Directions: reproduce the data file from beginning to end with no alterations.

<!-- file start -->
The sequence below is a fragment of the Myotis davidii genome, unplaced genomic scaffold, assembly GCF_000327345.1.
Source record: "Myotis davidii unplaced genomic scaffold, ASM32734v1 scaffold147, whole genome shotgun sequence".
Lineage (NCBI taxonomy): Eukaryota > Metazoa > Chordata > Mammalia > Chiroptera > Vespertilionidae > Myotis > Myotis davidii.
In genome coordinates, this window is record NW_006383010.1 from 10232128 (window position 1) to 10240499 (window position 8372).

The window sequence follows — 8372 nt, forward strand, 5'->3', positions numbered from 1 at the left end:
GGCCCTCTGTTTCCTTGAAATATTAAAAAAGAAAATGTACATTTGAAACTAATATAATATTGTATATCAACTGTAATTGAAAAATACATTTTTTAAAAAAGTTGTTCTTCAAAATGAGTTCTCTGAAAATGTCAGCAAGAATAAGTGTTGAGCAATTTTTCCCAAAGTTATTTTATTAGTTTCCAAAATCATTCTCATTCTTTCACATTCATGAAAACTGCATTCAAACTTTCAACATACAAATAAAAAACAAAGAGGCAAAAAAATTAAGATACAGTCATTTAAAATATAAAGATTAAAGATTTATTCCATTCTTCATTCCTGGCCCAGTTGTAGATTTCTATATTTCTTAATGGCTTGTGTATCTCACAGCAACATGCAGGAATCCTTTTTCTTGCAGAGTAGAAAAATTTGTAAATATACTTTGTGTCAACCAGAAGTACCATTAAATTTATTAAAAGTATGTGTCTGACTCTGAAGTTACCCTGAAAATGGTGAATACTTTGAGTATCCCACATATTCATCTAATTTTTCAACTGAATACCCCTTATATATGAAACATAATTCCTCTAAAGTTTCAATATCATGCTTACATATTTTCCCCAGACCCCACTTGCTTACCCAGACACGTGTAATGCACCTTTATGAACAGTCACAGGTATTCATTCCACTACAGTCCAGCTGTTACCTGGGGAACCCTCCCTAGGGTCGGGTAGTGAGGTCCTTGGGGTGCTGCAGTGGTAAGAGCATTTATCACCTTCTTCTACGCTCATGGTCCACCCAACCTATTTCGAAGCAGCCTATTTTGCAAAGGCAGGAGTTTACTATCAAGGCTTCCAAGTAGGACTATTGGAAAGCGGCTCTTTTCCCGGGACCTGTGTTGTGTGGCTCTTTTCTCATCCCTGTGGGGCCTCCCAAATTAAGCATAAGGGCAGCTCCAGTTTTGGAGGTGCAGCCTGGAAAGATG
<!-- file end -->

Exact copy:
The sequence below is a fragment of the Myotis davidii genome, unplaced genomic scaffold, assembly GCF_000327345.1.
Source record: "Myotis davidii unplaced genomic scaffold, ASM32734v1 scaffold147, whole genome shotgun sequence".
Lineage (NCBI taxonomy): Eukaryota > Metazoa > Chordata > Mammalia > Chiroptera > Vespertilionidae > Myotis > Myotis davidii.
In genome coordinates, this window is record NW_006383010.1 from 10232128 (window position 1) to 10240499 (window position 8372).

The window sequence follows — 8372 nt, forward strand, 5'->3', positions numbered from 1 at the left end:
GGCCCTCTGTTTCCTTGAAATATTAAAAAAGAAAATGTACATTTGAAACTAATATAATATTGTATATCAACTGTAATTGAAAAATACATTTTTTAAAAAAGTTGTTCTTCAAAATGAGTTCTCTGAAAATGTCAGCAAGAATAAGTGTTGAGCAATTTTTCCCAAAGTTATTTTATTAGTTTCCAAAATCATTCTCATTCTTTCACATTCATGAAAACTGCATTCAAACTTTCAACATACAAATAAAAAACAAAGAGGCAAAAAAATTAAGATACAGTCATTTAAAATATAAAGATTAAAGATTTATTCCATTCTTCATTCCTGGCCCAGTTGTAGATTTCTATATTTCTTAATGGCTTGTGTATCTCACAGCAACATGCAGGAATCCTTTTTCTTGCAGAGTAGAAAAATTTGTAAATATACTTTGTGTCAACCAGAAGTACCATTAAATTTATTAAAAGTATGTGTCTGACTCTGAAGTTACCCTGAAAATGGTGAATACTTTGAGTATCCCACATATTCATCTAATTTTTCAACTGAATACCCCTTATATATGAAACATAATTCCTCTAAAGTTTCAATATCATGCTTACATATTTTCCCCAGACCCCACTTGCTTACCCAGACACGTGTAATGCACCTTTATGAACAGTCACAGGTATTCATTCCACTACAGTCCAGCTGTTACCTGGGGAACCCTCCCTAGGGTCGGGTAGTGAGGTCCTTGGGGTGCTGCAGTGGTAAGAGCATTTATCACCTTCTTCTACGCTCATGGTCCACCCAACCTATTTCGAAGCAGCCTATTTTGCAAAGGCAGGAGTTTACTATCAAGGCTTCCAAGTAGGACTATTGGAAAGCGGCTCTTTTCCCGGGACCTGTGTTGTGTGGCTCTTTTCTCATCCCTGTGGGGCCTCCCAAATTAAGCATAAGGGCAGCTCCAGTTTTGGAGGTGCAGCCTGGAAAGATG